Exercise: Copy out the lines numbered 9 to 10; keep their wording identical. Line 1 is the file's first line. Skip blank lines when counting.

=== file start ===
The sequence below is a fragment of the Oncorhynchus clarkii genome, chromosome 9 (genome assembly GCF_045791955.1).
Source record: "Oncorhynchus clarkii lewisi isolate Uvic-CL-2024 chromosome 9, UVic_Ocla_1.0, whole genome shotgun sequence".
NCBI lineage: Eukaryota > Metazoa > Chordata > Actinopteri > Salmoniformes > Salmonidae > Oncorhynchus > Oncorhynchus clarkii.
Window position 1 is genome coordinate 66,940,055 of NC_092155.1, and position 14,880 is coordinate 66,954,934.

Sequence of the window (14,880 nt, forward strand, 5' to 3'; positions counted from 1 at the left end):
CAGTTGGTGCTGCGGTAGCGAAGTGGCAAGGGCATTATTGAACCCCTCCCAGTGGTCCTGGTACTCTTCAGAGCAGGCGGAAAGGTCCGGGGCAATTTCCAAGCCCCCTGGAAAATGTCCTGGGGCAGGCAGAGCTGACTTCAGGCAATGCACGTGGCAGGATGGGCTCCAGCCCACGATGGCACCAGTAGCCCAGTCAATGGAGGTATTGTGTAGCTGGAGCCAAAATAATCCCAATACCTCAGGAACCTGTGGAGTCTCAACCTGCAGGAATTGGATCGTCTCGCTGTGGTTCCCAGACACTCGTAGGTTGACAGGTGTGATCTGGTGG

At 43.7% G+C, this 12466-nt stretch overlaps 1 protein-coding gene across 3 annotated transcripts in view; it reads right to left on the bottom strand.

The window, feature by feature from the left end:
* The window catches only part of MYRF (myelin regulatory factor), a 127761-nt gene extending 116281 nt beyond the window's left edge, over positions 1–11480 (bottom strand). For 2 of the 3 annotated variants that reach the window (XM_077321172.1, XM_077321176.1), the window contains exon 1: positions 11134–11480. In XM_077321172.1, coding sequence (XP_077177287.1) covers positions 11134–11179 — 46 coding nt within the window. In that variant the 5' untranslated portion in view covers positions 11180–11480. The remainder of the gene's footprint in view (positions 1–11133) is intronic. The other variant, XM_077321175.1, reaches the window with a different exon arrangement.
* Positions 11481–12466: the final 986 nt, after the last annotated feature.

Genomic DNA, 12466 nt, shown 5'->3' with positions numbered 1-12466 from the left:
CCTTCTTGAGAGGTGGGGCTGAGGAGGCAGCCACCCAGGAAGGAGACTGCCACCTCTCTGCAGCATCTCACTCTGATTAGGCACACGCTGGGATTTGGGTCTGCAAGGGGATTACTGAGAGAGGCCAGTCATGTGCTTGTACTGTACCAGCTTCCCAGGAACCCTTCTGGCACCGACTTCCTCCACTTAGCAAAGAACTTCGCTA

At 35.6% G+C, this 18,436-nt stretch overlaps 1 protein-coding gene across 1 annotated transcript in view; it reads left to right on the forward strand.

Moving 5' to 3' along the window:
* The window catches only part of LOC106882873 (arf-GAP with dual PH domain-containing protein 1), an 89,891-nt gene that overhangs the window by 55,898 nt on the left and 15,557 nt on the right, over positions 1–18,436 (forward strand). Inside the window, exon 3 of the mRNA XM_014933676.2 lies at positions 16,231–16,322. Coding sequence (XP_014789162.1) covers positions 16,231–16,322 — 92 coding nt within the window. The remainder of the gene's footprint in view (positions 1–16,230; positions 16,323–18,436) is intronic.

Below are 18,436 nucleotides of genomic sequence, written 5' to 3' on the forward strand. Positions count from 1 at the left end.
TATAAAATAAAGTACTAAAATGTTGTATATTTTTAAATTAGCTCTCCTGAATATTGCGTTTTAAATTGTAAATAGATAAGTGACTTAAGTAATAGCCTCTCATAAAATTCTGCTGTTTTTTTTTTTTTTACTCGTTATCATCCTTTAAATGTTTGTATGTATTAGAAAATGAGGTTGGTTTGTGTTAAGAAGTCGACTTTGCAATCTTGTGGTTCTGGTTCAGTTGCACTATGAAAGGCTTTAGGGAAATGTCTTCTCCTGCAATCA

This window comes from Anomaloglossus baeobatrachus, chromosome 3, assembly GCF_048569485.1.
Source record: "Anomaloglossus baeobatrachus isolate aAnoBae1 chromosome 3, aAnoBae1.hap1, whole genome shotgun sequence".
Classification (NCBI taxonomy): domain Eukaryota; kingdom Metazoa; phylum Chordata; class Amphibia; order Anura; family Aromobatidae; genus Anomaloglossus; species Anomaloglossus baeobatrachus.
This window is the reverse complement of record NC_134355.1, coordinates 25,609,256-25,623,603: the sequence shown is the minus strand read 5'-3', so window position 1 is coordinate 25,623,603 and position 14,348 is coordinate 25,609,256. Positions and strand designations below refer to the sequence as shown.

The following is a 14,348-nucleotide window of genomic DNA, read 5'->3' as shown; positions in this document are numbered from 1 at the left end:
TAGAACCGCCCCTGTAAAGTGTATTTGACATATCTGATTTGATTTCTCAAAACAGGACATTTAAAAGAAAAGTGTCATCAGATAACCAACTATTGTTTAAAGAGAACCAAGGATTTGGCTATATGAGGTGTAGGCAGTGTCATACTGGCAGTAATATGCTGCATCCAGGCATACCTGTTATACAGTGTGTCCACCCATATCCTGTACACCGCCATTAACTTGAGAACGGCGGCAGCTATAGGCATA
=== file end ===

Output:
* The window catches only part of MYRF (myelin regulatory factor), a 127761-nt gene extending 116281 nt beyond the window's left edge, over positions 1–11480 (bottom strand). For 2 of the 3 annotated variants that reach the window (XM_077321172.1, XM_077321176.1), the window contains exon 1: positions 11134–11480. In XM_077321172.1, coding sequence (XP_077177287.1) covers positions 11134–11179 — 46 coding nt within the window. In that variant the 5' untranslated portion in view covers positions 11180–11480. The remainder of the gene's footprint in view (positions 1–11133) is intronic. The other variant, XM_077321175.1, reaches the window with a different exon arrangement.
* Positions 11481–12466: the final 986 nt, after the last annotated feature.